Filing 3

OPINION. Signed by Judge Esther Salas on 3/8/17. (sr, )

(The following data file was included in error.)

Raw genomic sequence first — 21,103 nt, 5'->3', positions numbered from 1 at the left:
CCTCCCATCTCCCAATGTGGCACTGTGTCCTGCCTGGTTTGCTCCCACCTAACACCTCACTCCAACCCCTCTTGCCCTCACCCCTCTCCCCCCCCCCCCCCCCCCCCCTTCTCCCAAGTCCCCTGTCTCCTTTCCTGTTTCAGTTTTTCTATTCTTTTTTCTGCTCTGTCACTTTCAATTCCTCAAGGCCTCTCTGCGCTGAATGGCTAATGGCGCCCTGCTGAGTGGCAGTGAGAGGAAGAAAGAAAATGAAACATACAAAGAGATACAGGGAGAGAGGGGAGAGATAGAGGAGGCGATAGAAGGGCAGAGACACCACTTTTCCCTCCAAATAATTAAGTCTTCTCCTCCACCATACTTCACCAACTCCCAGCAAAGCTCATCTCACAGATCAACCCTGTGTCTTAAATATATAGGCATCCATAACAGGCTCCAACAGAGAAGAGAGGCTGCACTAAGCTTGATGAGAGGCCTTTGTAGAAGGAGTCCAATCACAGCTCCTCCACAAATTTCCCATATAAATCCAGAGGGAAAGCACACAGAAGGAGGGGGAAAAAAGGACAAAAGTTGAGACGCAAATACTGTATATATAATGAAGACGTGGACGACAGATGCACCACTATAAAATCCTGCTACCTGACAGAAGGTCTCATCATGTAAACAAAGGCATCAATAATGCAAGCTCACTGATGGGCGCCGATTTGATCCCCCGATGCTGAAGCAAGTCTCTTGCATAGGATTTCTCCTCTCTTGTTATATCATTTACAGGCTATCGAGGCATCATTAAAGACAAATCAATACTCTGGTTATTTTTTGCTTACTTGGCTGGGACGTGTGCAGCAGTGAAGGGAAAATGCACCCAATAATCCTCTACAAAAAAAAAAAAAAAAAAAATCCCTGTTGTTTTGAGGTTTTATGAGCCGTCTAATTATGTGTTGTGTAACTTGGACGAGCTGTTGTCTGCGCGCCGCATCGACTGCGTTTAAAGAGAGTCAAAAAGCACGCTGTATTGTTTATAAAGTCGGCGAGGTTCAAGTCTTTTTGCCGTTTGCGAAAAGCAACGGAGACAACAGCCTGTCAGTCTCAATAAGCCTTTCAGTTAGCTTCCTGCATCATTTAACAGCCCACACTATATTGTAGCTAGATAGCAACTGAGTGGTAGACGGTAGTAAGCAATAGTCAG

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NOT FOR PUBLICATION UNITED STATES DISTRICT COURT DISTRICT OF NEW JERSEY ARKADIY IREMASHVILI, $ Civil Action No. 15-6320 (CCC) : OPINION Petitioner, v. WARDEN ORLANDO RODRIGUEZ, et al., Respondents. CECCIII, District Judge: Presently before the Court is a Petition for Writ of Habeas Corpus (“Petition”) by Petitioner Arkadiy Iremashvili (“Petitioner”) pursuant to 28 U.S.C. § 2241. Petitioner is challenging his detention by immigration officials without a bond hearing. At this time, the Court must screen the Petition in accordance with Rule 4 of the Rules Governing Section 2254 Cases, applicable to § 2241 cases through Rule 1(b) (“Habeas Rule”), to determine if the Petition should be dismissed because Petitioner is not entitled to relief. Also before the Court is Petitioner’s Application for an Order to Show Cause (“Application”). ECF No. 1-1. For reasons stated below, the Court denies the Application, and allows the Petition to proceed. I. FACTUAL BACKGROUND Petitioner is a citizen of the Republic of Georgia who has been in the United States continuously since April 13, 2012. Pet. 3, ECF No. 1. Petitioner was admitted into the country on a Bi business visitor visa that expired on October 12, 2012. Id. at 5. His visa status was adjusted to that of a B2 visitor for pleasure, with a new expiration date of April 12, 2013. Id. Petitioner admits that he then stayed in the country beyond the expiration date without authorization from the Department of Homeland Security. Id. On August 11,2014 and September 4, 2014, Petitioner pleaded guilty to two separate counts of receiving stolen property in the Superior Court of New Jersey, and was sentenced to non-custodial probation and time served. Id. at 4. In sum, Petitioner sewed 352 days ofjail time. Id. On September 9, 2014, Petitioner was detained by immigration officials, and placed into removal proceedings for admission that he was in the country illegally. Id. at 4-5. On August 4, 2015, an immigration judge issued an order of removal against Petitioner. Id. at 6. On August 10, 2015, Petitioner appealed the removal order to the Board of Immigration Appeals. Id. It is presumed that said appeal is currently pending. Petitioner alleges that he has been in continuous detention since September 9, 2014, without having been afforded an individualized bond hearing. Id. at9. II. STANDARD OF REVIEW This Court has subject matter jurisdiction over the Petition under § 2241 becausç Petitioner was detained within its jurisdiction in the custody of the Department of Homeland Security at the time he filed his Petition, see Spencer v. Kemna, 523 U.S. 1, 7 (1998), and he asserts that his detention violates federal law and his constitutional rights. See Bonhometre v. Gonzales, 414 F.3d 442, 445-46 (3d Cir. 2005). “Federal courts are authorized to dismiss summarily any habeas petition that appears legally insufficient on its face.” McFarland v. Scott, 512 U.S. 849, 856 (1994); United States v. Thomas, 221 F.3d 430, 437 (3d Cir. 2000). Rule 4 requires a district court to examine a habeas petition prior to ordering an answer and “[i]f it plainly appears from the petition and any attached exhibits that the petitioner is not entitled to relief in the district court, the judge must dismiss the 2 petition and direct the clerk to notify the petitioner.” Habeas Rule 4. Dismissal without the filing of an answer is warranted “if it appears on the face of the petition that petitioner is not entitled to relief.” Id.; see also McFarland, 512 U.S. at 856; Thomas, 221 F.3d at 437 (habeas petition may be dismissed where “none of the grounds alleged in the petition would entitle [the petitioner] to relief’). III. DISCUSSION Afier reviewing the Petition, the Court finds that dismissal pursuant to Rule 4 is not warranted at this time.’ As such, the Court will direct Respondent to respond to the Petition. With regard to the Application, Petitioner argues that 2$ U.S.C. § 2243 requires the Court, in response to the Petition, to either award a writ of habeas corpus, or to issue an order directing Respondent to show cause why a writ should not be granted. Section 2243 states, in relevant parts: A court, justice or judge entertaining an application for a writ of habeas corpus shall forthwith award the writ or issue an order directing the respondent to show cause why the writ should not be granted, unless it appears from the application that the applicant or person detained is not entitled thereto. The writ, or order to show cause shall be directed to the person having custody of the person detained. It shall be returned within three days unless for good cause additional time, not exceeding twenty days, is allowed. 28 U.S.C. § 2243. Based on this language, Petitioner argues this Court must immediately issue an order to show cause and direct Respondent to file a return within one week. Application 5. However, § 2243 is not the only statute governing a habeas petition. In addition to the aforementioned actions authorized by § 2243, this Court is also authorized by Rule 4 to order The Court hereby dismisses all Respondents other than Warden Orlando Rodriguez from the case. “[I]n habeas challenges to present physical confinement—’ core challenges’—the default rule is that the proper respondent is the warden of the facility where the prisoner is being held, not the Attorney General or some other remote supervisory official.” Rumsfeld v. Fadilla, 542 U.S. 426, 435 (2004). 3 Respondent to file an answer. Habeas Rule 4 (“If the petition is not dismissed, the judge must order the respondent to file an answer, motion, or other response within a fixed time, or to take other action the judge may order.”). Federal procedural rules, which are promulgated by the U.S. Supreme Court and approved by Congress, have the force of statute. See 28 U.S.C. § 2072; Sempier v. Johnson & Higgins, 45 F.3d 724, 736 (3d Cir. 1995); United States v. Christian, 660 F.2d 892, 899 (3d Cir. 1981). Indeed, § 2072 explicitly states that “[a]ll laws in conflict with such rules shall be of no further force or effect after such rules have taken effect.” 28 U.S.C. § 2072(b). “Where a Rule of Civil Procedure conflicts with a prior statute, the Rule prevails.” Penfleld Co. of Cal. V. SEC, 330 U.S. 585, 589 n.5 (1947); see also Halasa v. ITT Educ. Servs., Inc., 690 f.3d 844, 849 (7th Cir. 2012); Republic Tobacco Co. v. N At!. Trading Co., 481 F.3d 442, 448 (2d Cir. 2007). Here, there is no question that Rule 4, adopted in 1976, would supersede § 2243, enacted in 1948, if a conflict exists between the two. The Court finds, with regard to Petitioner’s contention that the Court is required to issue a show-cause order within the strict time requirements under between Rule 4 and § 2243, to the extent there is a conflict § 2243, Rule 4 prevails. The Rule 4 advisory committee notes expressly address the interplay between Rule 4 and § 2243: In the event an answer is ordered under rule 4, the court is accorded greater flexibility than under § 2243 in determining within what time period an answer must be made. Under § 2243, the respondent must make a return within three days after being so ordered, with additional time up to forty days allowed under the Federal Rules of Civil Procedure, Rule 81 (a)(2), for good cause. In view of the widespread state of work overload in prosecutors’ offices, additional time is granted in some jurisdictions as a matter of course. Rule 4, which contains no fixed time requirement, gives the court the discretion to take into account various factors such as the respondent’s workload and the availability of transcripts before determining a time within which an answer must be made. Habeas Rule 4 advisory committee’s note to 1976 adoption. While at least one court has rejected the advisory committee notes as binding, see In re Habeas Corpus Cases, 216 F.R.D. 52, 53-54 4 (E.D.N.Y. 2003), nevertheless, the intent of the drafters, embodied in legislative history and committee notes, are often paramount as a standard tool of statutory construction. See Garcia v. United States, 469 U.S. 70, 76 (1984) (“In surveying legislative history we have repeatedly stated that the authoritative source for finding the Legislature’s intent lies in the Committee Reports.”); Wheeling-Pitt. Steel Corp. v. United Steelworkers ofAm. AfL-CIO-CLC, 792 F.2d 1074, 1086 (3d Cir. 1986) (“[T]he most authoritative source of legislative intent lies in committee reports.”). Under Rule 4, there is no absolute time limit that must be placed upon a respondent to file an answer. The In re Habeas court construed the lack of a time requirement in Rule 4 as an indication that the time limits expressed in § 2243 are still controlling, even when a court follows the procedures adopted in Rule 4. In re Habeas, 216 F.R.D. at 54 (“These provisions can be read and implemented in concert so that the maximum time allowable for the return is twenty days.”). However, this Court is unaware of any recognized method of statutory construction where the time limit set forth by one statute should somehow be imported into a wholly separate statute, simply because the two statutes address the same subject matter. Indeed, as the advisory committee notes make clear, that is not the intent of Rule 4; Rule 4 is intended to adopt no set time limit at all, giving discretion to courts to establish their own time limits as appropriate. The lack of a time limit in Rule 4 does not operate as a mandate upon this Court to apply the time limits of § 2243— a lack of time limit is just that, a lack of time limit. See Lamie v. US. Trustee, 540 U.S. 526, 538 (2004) (cautioning courts not to change the scope of statutes by reading absent words into a statute—”[t]here is a basic difference between filling a gap left by Congress’ silence and rewriting rules that Congress has affirmatively and specifically enacted”).2 2 The In re Habeas court, ultimately, did not adopt the time limits in § 2243, citing the impracticalities, and perhaps the impossibility, of doing so given modern judicial systems and norms. In re Habeas, 216 F.R.D. at 54-55. As the advisory committee notes show, these are the 5 In light of the conflict between § 2243’s strict time requirements and Rule 4’s grant of discretionary time limits, the Court finds that Rule 4, the later-enacted statute, controls. As such, the Court is not obligated to issue a show-cause order as Petitioner alleges; indeed, the common practice for courts in this District is to order respondents to answer within 45 days. See, e.g., Shelton v. Hollingsworth, No. 15-1249, 2015 WL 2400780, at *1 (D.N.J. May 18, 2015); Diarrassouba v. United States, No. 12-2257, 2014 WL 2436144, at *2 n.7 (D.N.J. May 30, 2014); Mitts v. Zickefoose, No. 11-6679, 2011 WL 6140549, *8 (D.N.J. Dec. 5, 2011). The Court will do so here, and orders Respondent to file an answer within 45 days of the date of entry of the accompanying Order. IV. CONCLUSION For the reasons set forth above, Petitioner’s Application for an Order to Show Cause is DENIED. Respondent shall file an answer within 45 days of the date of entry of the accompanying Order. C Claire C. Cecchi, U.S.D.J. Dated: g1 exact reasons and concerns that led to the adoption of Rule 4. The Court recognizes and understands the frustration expressed by the In re Habeas court with regard to what is typically a lengthy process in adjudicating habeas petitions. Id. at 53. Nonetheless, “[i]t is our function to give the statute the effect its language suggests, however modest that may be; not to extend it to admirable purposes it might be used to achieve.” Morrison v. Nat ‘1 Austl. Bank Ltd., 561 U.S. 247, 270 (2010). 6